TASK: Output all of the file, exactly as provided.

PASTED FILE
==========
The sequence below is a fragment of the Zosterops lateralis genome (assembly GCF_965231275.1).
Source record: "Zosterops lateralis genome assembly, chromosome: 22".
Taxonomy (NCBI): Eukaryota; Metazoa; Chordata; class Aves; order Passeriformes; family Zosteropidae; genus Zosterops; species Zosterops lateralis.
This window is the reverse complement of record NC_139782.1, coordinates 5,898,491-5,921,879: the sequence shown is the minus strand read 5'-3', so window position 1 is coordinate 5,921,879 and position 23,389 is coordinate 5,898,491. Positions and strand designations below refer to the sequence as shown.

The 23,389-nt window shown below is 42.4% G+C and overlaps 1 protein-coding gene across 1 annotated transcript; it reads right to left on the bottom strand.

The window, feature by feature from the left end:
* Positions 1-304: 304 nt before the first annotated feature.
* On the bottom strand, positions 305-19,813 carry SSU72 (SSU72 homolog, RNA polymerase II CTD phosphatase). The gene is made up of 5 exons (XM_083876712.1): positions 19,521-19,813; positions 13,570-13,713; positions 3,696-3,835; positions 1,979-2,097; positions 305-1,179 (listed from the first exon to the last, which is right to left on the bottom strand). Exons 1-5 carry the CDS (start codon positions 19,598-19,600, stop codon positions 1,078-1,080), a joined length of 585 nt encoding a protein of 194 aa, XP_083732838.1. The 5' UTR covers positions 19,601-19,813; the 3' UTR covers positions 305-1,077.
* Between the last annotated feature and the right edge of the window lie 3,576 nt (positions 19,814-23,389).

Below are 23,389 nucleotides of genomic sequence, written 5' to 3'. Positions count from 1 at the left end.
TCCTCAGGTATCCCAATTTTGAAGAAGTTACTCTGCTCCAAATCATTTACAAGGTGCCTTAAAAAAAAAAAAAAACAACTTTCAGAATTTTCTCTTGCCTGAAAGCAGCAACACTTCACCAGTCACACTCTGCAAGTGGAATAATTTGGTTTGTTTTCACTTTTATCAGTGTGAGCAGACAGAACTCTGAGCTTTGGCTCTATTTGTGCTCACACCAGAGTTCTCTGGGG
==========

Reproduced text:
The sequence below is a fragment of the Zosterops lateralis genome (assembly GCF_965231275.1).
Source record: "Zosterops lateralis genome assembly, chromosome: 22".
Taxonomy (NCBI): Eukaryota; Metazoa; Chordata; class Aves; order Passeriformes; family Zosteropidae; genus Zosterops; species Zosterops lateralis.
This window is the reverse complement of record NC_139782.1, coordinates 5,898,491-5,921,879: the sequence shown is the minus strand read 5'-3', so window position 1 is coordinate 5,921,879 and position 23,389 is coordinate 5,898,491. Positions and strand designations below refer to the sequence as shown.

The 23,389-nt window shown below is 42.4% G+C and overlaps 1 protein-coding gene across 1 annotated transcript; it reads right to left on the bottom strand.

The window, feature by feature from the left end:
* Positions 1-304: 304 nt before the first annotated feature.
* On the bottom strand, positions 305-19,813 carry SSU72 (SSU72 homolog, RNA polymerase II CTD phosphatase). The gene is made up of 5 exons (XM_083876712.1): positions 19,521-19,813; positions 13,570-13,713; positions 3,696-3,835; positions 1,979-2,097; positions 305-1,179 (listed from the first exon to the last, which is right to left on the bottom strand). Exons 1-5 carry the CDS (start codon positions 19,598-19,600, stop codon positions 1,078-1,080), a joined length of 585 nt encoding a protein of 194 aa, XP_083732838.1. The 5' UTR covers positions 19,601-19,813; the 3' UTR covers positions 305-1,077.
* Between the last annotated feature and the right edge of the window lie 3,576 nt (positions 19,814-23,389).

Below are 23,389 nucleotides of genomic sequence, written 5' to 3'. Positions count from 1 at the left end.
TCCTCAGGTATCCCAATTTTGAAGAAGTTACTCTGCTCCAAATCATTTACAAGGTGCCTTAAAAAAAAAAAAAAACAACTTTCAGAATTTTCTCTTGCCTGAAAGCAGCAACACTTCACCAGTCACACTCTGCAAGTGGAATAATTTGGTTTGTTTTCACTTTTATCAGTGTGAGCAGACAGAACTCTGAGCTTTGGCTCTATTTGTGCTCACACCAGAGTTCTCTGGGG